Thoughts on Rangeela from an international student

From the very first practice, participating in Rangeela has been a truly immense experience. Such celebration of culture and diversity combined with hard work and detailed organization made Rangeela successful. However, because I love Rangeela so much, I would like to give constructive criticism so that it might improve in the years to come.

Although this objection I have might depend on how one defines “culture,” I think it is important to recognize that the representation of culture at Rangeela, though great, was limited. As a friend and I were discussing, the cultural representation at Rangeela almost seemed, regardless of its initiative or primary purpose, to reinforce the expectations or stereotypes of other cultures that some Americans might have about other countries or cultures.

When I tell people that I am from Egypt, most people begin by asking about the pyramids. Now, I understand that these questions are well intended, but the culture of Egypt right now is so much more than just its iconic pyramids. Why does nobody ask me about Cairo, the second biggest city in Africa? Why does nobody ask me about the food or the music? And why does nobody ask me about the welcoming culture of Egypt?

Perhaps the media has perpetuated this stereotype through movies, comics and other media. Yet a part of me worries that Rangeela can act as an agent to further exacerbate the stereotypical images of other countries.

I was talking to my friend who is a junior and is from Latin America. She has participated in Rangeela all three years that she has been here. She tells me that the Japanese act last year did not do anything funny or energetic in remembrance of those who died and suffered from the tsunami. At first, she was surprised and even perplexed that they would choose to ruin the lively, spirited atmosphere of the entire performance with a simple, somber song. However, this made her realize that much of Rangeela only depicts the “fun-happy” sides of cultures. Although she loves Rangeela, her belief is that Rangeela should not only serve to entertain but to educate as well. This was the reason that she joined the Thai act this year, which mourned the loss of their king.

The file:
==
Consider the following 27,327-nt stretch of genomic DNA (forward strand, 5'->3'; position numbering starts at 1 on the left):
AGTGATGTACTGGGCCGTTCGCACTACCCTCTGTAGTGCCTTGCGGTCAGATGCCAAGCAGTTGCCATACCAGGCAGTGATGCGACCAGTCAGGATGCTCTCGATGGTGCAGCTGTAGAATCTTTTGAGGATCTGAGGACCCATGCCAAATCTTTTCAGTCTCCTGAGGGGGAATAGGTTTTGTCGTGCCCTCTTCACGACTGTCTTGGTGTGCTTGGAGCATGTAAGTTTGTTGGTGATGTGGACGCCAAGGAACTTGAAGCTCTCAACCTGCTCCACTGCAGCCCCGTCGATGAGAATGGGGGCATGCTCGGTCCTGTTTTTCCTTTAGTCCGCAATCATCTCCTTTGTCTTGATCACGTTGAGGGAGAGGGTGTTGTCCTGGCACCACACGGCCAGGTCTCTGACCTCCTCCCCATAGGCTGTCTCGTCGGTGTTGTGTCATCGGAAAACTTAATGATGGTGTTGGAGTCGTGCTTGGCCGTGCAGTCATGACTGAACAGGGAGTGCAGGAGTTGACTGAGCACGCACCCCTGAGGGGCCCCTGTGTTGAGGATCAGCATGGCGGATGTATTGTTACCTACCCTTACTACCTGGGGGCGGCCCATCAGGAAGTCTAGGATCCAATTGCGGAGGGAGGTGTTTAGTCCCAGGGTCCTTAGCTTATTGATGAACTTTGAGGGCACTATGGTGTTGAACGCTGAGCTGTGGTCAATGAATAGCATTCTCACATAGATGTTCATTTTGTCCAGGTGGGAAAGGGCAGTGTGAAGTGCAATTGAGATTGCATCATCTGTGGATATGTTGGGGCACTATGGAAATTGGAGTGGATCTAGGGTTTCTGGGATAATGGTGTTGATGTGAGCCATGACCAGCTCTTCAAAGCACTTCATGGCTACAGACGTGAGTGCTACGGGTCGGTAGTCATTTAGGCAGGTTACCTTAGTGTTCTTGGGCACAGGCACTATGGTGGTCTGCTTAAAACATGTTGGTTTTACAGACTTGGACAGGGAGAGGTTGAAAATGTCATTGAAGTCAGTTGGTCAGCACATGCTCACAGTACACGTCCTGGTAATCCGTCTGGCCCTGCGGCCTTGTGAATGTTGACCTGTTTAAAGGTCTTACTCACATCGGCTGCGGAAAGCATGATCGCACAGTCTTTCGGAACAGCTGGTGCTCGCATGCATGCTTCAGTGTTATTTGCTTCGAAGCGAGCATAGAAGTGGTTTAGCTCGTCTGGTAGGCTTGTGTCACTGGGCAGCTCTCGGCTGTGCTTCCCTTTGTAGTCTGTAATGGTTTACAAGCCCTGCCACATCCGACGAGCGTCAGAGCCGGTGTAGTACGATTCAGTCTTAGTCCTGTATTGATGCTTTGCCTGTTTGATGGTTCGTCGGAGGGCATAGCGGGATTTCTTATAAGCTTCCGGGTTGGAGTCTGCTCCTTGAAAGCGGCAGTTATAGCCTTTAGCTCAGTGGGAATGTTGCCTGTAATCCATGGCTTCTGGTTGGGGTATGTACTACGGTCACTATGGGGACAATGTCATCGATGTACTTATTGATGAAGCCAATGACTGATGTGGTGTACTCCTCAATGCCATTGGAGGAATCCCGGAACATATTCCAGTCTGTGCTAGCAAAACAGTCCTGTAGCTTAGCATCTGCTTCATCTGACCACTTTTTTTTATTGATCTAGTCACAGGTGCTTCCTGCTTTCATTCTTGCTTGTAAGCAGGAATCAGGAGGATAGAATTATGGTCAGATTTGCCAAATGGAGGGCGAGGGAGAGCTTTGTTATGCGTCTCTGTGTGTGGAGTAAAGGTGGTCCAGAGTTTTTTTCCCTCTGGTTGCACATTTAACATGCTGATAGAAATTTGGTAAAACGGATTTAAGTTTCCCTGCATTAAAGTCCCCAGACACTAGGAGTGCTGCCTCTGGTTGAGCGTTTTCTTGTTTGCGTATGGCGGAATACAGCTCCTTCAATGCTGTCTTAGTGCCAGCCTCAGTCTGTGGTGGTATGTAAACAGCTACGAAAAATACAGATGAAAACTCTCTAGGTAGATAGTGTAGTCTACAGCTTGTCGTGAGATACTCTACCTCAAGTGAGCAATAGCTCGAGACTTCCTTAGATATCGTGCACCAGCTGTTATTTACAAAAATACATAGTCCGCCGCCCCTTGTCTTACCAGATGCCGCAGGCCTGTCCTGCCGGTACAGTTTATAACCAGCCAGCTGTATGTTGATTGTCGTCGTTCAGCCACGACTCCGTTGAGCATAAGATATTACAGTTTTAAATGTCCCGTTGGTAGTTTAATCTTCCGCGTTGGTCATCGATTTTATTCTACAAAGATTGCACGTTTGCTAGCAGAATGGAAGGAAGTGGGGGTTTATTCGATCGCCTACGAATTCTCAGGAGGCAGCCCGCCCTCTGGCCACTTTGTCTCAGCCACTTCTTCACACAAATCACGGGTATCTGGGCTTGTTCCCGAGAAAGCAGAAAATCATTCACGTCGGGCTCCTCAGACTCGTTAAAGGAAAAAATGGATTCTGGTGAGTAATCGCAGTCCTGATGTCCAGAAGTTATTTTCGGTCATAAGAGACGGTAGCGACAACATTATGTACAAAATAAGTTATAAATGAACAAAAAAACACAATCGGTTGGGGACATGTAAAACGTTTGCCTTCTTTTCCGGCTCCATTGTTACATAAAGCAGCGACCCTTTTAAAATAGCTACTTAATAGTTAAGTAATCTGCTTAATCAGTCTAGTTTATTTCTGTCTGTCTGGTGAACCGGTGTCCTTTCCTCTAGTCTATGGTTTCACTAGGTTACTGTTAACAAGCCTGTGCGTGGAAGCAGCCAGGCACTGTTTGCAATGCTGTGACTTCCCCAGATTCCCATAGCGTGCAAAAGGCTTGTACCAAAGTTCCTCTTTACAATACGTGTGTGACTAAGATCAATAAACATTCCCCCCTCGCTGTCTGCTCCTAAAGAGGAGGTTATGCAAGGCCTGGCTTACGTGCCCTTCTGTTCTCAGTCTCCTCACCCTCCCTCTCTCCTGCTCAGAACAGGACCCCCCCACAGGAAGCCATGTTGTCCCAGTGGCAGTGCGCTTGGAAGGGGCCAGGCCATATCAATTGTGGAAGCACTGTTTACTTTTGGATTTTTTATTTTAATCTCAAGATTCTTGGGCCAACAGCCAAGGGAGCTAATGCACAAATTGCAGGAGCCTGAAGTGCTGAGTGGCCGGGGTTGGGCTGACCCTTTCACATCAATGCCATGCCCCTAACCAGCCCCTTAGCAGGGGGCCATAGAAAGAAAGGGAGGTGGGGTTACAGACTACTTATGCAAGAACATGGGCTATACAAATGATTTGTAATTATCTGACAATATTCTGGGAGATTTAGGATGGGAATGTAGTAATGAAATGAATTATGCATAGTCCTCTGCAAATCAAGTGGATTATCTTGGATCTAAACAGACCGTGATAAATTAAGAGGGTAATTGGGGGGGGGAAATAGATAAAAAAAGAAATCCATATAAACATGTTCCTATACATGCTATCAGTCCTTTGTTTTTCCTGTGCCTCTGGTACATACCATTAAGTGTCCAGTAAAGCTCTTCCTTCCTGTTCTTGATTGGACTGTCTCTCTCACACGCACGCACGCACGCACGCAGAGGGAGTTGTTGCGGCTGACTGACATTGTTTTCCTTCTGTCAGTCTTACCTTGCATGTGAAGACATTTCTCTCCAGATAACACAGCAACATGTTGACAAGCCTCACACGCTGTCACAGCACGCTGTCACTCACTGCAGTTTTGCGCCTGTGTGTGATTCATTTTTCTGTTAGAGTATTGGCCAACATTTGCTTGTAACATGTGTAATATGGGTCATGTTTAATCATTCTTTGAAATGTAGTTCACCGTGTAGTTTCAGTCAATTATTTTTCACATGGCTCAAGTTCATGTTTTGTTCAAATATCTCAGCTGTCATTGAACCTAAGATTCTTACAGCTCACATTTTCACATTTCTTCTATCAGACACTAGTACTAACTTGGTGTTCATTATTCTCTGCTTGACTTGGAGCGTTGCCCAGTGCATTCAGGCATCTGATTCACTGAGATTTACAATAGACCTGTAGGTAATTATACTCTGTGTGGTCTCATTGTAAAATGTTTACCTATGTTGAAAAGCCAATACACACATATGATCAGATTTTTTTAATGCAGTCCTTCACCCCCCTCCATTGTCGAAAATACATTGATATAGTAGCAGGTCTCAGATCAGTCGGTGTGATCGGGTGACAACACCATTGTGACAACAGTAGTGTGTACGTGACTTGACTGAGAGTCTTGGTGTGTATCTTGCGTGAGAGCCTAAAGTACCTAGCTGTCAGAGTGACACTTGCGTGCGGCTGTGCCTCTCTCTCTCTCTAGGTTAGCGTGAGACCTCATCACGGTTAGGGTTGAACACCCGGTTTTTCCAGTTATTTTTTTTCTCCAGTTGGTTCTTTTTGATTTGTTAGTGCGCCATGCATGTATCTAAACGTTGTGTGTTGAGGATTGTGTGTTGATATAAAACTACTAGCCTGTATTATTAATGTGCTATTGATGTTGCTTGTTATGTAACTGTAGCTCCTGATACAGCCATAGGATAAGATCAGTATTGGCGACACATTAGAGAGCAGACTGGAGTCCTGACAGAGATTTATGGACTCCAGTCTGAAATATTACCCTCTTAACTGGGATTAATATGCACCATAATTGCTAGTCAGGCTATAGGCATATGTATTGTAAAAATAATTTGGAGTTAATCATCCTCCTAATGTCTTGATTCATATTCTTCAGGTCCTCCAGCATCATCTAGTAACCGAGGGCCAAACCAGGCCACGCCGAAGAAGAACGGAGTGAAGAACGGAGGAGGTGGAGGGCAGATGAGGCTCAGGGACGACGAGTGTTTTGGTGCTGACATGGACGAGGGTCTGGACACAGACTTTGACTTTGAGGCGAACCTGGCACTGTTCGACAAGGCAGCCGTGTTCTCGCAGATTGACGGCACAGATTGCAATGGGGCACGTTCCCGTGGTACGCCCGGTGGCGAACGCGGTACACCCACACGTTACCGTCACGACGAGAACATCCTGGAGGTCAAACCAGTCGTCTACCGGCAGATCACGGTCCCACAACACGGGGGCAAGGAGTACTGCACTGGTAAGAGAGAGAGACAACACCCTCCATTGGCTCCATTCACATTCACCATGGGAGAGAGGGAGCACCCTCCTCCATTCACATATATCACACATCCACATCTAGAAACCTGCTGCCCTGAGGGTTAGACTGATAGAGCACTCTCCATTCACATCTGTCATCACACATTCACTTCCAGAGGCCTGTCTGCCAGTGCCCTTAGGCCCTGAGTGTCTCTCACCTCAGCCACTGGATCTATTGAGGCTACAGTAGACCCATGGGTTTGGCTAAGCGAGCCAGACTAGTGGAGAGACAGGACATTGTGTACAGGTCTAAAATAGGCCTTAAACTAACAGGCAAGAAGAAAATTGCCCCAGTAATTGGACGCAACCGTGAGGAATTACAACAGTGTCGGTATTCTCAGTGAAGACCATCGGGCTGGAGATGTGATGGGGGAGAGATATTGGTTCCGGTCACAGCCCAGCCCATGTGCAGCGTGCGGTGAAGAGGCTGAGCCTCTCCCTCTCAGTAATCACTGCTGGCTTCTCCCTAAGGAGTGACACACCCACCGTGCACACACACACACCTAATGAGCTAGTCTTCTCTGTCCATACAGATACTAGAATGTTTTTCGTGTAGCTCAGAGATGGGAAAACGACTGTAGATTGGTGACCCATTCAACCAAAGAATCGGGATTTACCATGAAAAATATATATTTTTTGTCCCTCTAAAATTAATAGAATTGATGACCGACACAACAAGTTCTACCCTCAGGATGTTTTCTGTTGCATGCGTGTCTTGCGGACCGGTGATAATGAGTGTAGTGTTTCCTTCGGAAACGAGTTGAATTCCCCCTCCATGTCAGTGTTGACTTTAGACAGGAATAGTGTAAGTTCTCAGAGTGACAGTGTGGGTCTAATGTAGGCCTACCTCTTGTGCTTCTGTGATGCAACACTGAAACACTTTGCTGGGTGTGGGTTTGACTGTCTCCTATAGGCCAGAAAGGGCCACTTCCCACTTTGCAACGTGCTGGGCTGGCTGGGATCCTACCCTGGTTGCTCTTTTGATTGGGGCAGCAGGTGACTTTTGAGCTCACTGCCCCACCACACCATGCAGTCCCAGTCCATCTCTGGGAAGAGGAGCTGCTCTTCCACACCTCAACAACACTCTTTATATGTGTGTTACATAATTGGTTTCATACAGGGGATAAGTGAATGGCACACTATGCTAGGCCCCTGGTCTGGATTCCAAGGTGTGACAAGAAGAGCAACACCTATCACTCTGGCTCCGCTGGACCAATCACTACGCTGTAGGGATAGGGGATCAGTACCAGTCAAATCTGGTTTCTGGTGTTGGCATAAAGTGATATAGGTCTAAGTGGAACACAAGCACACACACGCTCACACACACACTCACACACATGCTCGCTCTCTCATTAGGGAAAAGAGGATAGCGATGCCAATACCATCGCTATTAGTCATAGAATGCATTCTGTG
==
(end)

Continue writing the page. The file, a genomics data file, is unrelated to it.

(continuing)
These are her words: “So I understand that because it [Rangeela] is a performance, we aim to impress people by music, dance or our costumes. But I wonder if we could switch gears a little bit and try our best to portray a fundamental part of our culture in the best way– dance, song, theatre, whatever we can. … I wonder if that would help people to get rid of their stereotypes and learn to be culturally sensitive/culturally competent.”

Despite understanding the limitations that Rangeela has, I wish that those who participate and lead in Rangeela choose wisely in their portrayal of a culture. Lively dances and traditional songs are great — that, too, is a part of culture — but I hope that the focus of Rangeela is not only to deliver performances that amplify exotic characterizations of a culture but to diversify its range of overarching messages, which would help to build an authentic, genuine bridge between cultures.

Rangeela act performances have a twofold purpose. First, they must include an instance or a moment of a culture. Secondly, it must also not only seek to entertain the audience, but inform the audience of the culture that it seeks to represent. Although an energetic dance is not bad, not all acts should be an elated dance. Instead, there should be more diversity in the ways Rangeela creates an experience for the audience. Why not create a film or documentary? Why not create visual art? Creative thinking is vital for Rangeela to become a unique experience that seeks to both educate and entertain. The primary purpose of Rangeela is to “celebrate” diversity. We should not only celebrate diverse cultures, but celebrate diverse aspects within the culture.

Please do not misunderstand this article to be an attack on Rangeela. I sincerely respect the Rangeela committee and the act leaders for the professional performance that they organize. Calvin has a pool of great thinkers and visionaries. If Rangeela could bring more than one dimension of a culture on stage, its impact would be so much greater. I ask that if you have any ideas, you share these thoughts and partner with Rangeela leaders to create a more authentic experience of cultures. I encourage Rangeela participants to have a stronger sense of vision and commitment for this ideal in both leaders and participants.

Contributions from Judy Kwon